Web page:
The seagull, however, seems to me to be a more interesting London bird than the sparrow. The seagull is a bird that can spy a piece of bread almost as far as a vulture can spy a corpse. It is impossible to enter one of the London parks with a piece of dry bread in your pocket without every seagull knowing it for a mile around. I was standing by the Round Pond the other day, when a small girl came up with a paper bag full of bread to feed the ducks. She opened the bag and, taking out a slice that had seen better days, said to me gravely, “Would you like a bit?” I felt it would be ungracious to refuse, and no sooner had she passed me the slice of bread than a cloud of gulls came falling down out of the sky, each gull with a different sort of patch on its head. They whirled about us with such clamour that there was nothing to be done but begin to feed them. I have never before thrown bread at seagulls, but I found it extraordinarily satisfying. It is like watching the most brilliant possible fielding at cricket.
It may be that in time one learns to distinguish between the cleverness of one bird and the cleverness of another in catching fragments of bread on the wing. Sometimes a catch is missed, and the bread has to be retrieved from among the ducks in the water. But as a rule one of the birds proves its genius by breaking out of the crowd and intercepting the bread with open beak at the beginning of its fall. There is certainly enough variety of catching and missing to prevent feeding the seagulls from ever becoming tedious. It would, I fancy, be rather monotonous if it were not for this constant element of doubt. Every time one throws bread into the air, however, one has a sort of gambler’s interest in what is going to happen. One is playing with the unknown. The permutations and combinations of chance are as numerous, perhaps, in the feeding of seagulls as in anything else.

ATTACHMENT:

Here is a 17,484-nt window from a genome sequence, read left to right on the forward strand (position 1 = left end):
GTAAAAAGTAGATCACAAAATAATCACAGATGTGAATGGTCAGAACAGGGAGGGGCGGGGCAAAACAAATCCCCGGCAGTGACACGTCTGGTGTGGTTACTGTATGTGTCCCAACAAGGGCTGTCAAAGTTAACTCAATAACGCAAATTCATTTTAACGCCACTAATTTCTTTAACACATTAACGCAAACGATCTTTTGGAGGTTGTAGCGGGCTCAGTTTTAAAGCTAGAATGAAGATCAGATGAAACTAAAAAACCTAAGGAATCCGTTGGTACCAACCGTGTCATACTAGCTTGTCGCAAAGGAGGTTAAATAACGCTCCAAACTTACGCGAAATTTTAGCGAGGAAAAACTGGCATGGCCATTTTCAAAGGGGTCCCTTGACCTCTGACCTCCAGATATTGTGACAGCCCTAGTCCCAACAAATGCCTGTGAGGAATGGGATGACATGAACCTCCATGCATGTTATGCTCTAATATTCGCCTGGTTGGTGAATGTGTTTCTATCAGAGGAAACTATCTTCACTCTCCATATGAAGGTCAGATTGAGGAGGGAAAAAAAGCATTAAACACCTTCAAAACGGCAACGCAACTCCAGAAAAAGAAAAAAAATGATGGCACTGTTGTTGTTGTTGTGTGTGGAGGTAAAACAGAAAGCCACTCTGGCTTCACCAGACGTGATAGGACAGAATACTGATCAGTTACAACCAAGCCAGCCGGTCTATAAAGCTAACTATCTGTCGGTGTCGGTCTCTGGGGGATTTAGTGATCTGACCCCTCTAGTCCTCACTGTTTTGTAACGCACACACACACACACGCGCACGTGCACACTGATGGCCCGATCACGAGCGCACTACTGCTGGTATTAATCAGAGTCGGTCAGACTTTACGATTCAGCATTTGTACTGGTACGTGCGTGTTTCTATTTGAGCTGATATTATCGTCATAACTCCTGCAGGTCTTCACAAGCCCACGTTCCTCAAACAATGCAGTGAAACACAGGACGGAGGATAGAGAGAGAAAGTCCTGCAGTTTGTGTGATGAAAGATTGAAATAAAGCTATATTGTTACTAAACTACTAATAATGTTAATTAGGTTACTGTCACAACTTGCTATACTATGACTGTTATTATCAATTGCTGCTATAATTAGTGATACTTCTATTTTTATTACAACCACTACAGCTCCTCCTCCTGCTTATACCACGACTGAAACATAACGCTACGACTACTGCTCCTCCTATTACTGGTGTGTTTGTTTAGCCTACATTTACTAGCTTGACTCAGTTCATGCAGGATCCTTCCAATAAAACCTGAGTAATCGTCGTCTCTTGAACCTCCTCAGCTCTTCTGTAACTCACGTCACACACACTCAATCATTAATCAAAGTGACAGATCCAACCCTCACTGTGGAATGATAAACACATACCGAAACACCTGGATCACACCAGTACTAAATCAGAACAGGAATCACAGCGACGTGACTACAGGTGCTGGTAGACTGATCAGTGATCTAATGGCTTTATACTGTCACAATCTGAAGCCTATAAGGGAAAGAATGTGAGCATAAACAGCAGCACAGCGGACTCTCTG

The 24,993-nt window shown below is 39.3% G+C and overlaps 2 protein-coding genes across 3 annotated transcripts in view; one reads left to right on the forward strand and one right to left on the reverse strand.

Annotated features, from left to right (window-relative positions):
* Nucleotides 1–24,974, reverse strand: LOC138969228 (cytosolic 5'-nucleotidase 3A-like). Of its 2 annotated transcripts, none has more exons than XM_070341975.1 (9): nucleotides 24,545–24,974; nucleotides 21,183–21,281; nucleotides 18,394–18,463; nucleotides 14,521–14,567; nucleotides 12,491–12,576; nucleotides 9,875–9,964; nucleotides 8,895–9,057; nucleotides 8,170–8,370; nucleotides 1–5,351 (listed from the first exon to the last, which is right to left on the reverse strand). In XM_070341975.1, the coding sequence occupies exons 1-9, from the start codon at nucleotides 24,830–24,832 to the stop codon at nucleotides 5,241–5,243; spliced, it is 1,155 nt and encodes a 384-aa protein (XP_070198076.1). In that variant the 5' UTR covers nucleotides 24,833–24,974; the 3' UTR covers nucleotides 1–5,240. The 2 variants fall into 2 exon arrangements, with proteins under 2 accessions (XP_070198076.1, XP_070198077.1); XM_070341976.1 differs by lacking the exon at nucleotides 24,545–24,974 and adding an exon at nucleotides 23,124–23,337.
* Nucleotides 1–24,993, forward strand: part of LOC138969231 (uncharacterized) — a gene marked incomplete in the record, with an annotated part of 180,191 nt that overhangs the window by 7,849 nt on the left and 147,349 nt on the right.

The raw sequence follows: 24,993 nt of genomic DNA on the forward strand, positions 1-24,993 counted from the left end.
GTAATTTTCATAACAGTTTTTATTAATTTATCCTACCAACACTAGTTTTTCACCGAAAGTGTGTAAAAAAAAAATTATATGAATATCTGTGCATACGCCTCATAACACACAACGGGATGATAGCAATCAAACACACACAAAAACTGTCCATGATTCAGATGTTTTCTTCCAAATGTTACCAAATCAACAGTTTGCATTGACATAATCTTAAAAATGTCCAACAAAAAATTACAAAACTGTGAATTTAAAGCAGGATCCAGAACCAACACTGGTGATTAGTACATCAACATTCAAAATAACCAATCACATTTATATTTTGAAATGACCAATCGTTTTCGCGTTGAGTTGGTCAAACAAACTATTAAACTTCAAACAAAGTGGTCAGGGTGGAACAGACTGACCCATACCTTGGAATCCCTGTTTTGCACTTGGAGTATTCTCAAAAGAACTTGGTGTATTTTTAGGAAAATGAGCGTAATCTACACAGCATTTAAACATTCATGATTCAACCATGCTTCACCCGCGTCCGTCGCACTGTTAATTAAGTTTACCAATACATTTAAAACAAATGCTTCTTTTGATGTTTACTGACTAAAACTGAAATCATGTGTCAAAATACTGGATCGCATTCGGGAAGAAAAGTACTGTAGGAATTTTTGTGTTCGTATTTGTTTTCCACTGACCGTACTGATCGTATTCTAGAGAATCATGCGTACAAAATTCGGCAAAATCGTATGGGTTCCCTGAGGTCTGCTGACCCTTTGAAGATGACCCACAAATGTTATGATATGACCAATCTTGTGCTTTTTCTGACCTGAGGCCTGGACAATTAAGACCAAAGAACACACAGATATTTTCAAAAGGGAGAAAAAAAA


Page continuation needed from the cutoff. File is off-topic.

To the outsider it may seem a foolish and infantile hobby, but it is clear that it must be a more prolific field of experience than the outsider realises. I am only a beginner at it, but it seems to me already as though I had discovered an occupation that will leave me little time for anything else on Saturday and Sunday mornings. It is one of the few amusements that seem always to come to an end before one is tired. As you throw the last corner of the last slice of bread you have brought into the scramble of birds, you regret with a pang that you did not bring ten times as much. You feel that you had only begun to enjoy yourself; besides, you feel that the birds are still as hungry as ever, if in fact they have not become even hungrier as a result of being fed. At least, that is what I imagine you feel. I felt it by proxy as I watched the little girl searching for the ultimate crumb in the two corners of her paper bag.